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A city needs soul: Economist about new Indonesian capital

Malaysia’s administrative capital Putrajaya is relatively dead despite the concentration of civil servants there, says an economist. Photo by the FMT. Sketched by the Pan Pacific Agency.

Pan Pacific Agency | COMMUICATION AGENCY FOR PACIFICA REGIONS

PETALING JAYA, Sep 12, 2019, FMT. Indonesia’s future capital in Kalimantan may not have all the economic buzz judging by the experience of other new capitals that have failed to stimulate local development, an economist says, reported the Free Malaysia Today.

Hoo Ke Ping said a capital city requires sustainable economic activities to support its growth instead of merely brick and stone developments.

As such, he dismisses concerns about the economic impact of the new Indonesian capital on the two east Malaysian states of Sabah and Sarawak.

“There’s no point talking about the impact on Sabah and Sarawak because the impact on Kalimantan itself is negligible,” said Hoo.

Indonesian President Joko Widodo had formally proposed a plan to move the capital from Jakarta on the crowded island of Java to Kalimantan in Borneo.

Sabah Chief Minister Shafie Apdal expressed confidence that the move would benefit East Malaysia, adding that its strategic location would trigger an economic spin-off.

Hoo said while the population of Kalimantan will increase with the transfer of around half a million government servants, it would not be enough to stimulate the local economy.

“During the construction period with billions put in to build roads and so on, of course, a lot of people will come in but after that what?

“Just like Putrajaya, there are probably 100,000 government servants staying in and around Putrajaya, but they almost can’t even maintain the shopping complex there.

“Now you’re bringing around US$40 billion for brick and stone roads and so on, so what you expect? To invigorate the whole region? No way,” he said, downplaying how Sabah and Sarawak could benefit from the move.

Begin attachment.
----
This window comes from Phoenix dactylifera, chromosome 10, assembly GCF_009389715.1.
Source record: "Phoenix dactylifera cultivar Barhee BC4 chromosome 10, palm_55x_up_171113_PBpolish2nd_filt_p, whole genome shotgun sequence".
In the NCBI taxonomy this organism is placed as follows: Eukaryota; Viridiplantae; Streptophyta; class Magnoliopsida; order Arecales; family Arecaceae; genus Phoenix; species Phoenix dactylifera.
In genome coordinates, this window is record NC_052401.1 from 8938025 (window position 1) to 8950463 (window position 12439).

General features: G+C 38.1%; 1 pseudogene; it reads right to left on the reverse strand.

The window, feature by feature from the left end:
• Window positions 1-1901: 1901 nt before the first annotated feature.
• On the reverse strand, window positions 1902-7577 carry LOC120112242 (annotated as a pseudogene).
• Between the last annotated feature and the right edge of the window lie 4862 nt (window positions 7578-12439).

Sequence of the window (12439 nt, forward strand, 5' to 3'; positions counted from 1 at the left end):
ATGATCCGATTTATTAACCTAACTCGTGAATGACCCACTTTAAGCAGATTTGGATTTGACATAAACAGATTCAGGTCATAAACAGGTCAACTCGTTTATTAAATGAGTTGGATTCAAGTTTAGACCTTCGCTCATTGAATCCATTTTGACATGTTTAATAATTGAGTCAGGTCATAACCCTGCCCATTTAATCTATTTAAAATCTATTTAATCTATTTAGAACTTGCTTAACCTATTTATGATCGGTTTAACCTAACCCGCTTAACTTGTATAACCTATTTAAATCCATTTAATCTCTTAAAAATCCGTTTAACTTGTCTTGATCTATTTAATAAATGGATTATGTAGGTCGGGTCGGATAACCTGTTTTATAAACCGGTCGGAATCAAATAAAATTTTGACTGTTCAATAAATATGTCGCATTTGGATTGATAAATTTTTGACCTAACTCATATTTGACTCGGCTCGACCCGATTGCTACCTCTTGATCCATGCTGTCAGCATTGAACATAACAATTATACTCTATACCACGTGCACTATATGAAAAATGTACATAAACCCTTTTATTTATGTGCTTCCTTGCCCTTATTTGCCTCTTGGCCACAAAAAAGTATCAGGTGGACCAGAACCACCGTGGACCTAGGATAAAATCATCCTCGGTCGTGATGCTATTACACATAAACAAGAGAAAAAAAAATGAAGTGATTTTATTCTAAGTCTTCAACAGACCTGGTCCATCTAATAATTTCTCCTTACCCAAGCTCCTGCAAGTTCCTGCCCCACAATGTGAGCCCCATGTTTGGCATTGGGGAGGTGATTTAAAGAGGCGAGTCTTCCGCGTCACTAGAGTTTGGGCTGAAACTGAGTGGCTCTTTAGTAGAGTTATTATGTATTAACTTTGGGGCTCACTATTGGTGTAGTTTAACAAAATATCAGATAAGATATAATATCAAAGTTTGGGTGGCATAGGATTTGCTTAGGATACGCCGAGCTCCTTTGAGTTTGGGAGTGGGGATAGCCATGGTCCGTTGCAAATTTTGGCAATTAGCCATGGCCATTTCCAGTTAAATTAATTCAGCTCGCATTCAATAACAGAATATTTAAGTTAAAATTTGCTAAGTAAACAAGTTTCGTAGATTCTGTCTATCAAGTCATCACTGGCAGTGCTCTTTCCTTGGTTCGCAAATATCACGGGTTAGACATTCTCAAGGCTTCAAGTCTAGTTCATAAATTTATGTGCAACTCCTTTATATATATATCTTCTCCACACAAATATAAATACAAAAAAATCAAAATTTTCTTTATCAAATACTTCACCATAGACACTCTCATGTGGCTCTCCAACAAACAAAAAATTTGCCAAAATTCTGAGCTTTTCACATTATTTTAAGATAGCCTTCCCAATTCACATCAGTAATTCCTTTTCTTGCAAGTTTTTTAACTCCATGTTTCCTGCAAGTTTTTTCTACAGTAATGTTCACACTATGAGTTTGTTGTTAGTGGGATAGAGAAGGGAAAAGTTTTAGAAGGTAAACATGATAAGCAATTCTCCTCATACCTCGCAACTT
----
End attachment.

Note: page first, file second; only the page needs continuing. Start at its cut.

Hoo also cited Rio de Janeiro and Brasilia, the former and current capital cities of Brazil.

He said Rio, despite prevalent problems like slums and squatters, had developed its own energy.

“Cities like Rio or Buenos Aires have developed over the years and even if they have slums, they have soul and that soul is their vibrancy. You can’t create vibrancy with just brick and stone,” he said.

In contrast, Hoo said Putrajaya, the federal administrative capital of Malaysia for 20 years now, and Canberra, Australia’s capital, were relatively “dead”.

Hoo predicted the palm oil industry to be the main focus once the new Indonesian capital was established, a development he acknowledged would benefit Lahad Datu’s container port.

“Before this, the new Sabah government already planned and approved a new container port in Lahad Datu because they already have the Palm Oil Industrial Cluster, a palm oil bulk handling centre, much before talk of the new capital came in.”

However, economist Madeline Berma agrees with Shafie’s view.

She expects the vast infrastructure development in Kalimantan to have a spillover effect on both Sabah and Sarawak, predicting an increase in the flow of goods and services from both sides.

Berma said the two states should expect an increase in tourist numbers from Indonesia to Sabah and Sarawak with the drastic increase in Kalimantan’s population.

She also highlighted a potential increase in health and educational tourism with the increase of the middle-class population there.

“Both state governments should develop more health and educational tourism facilities, and also commercial centres and logistic facilities,” said Berma.

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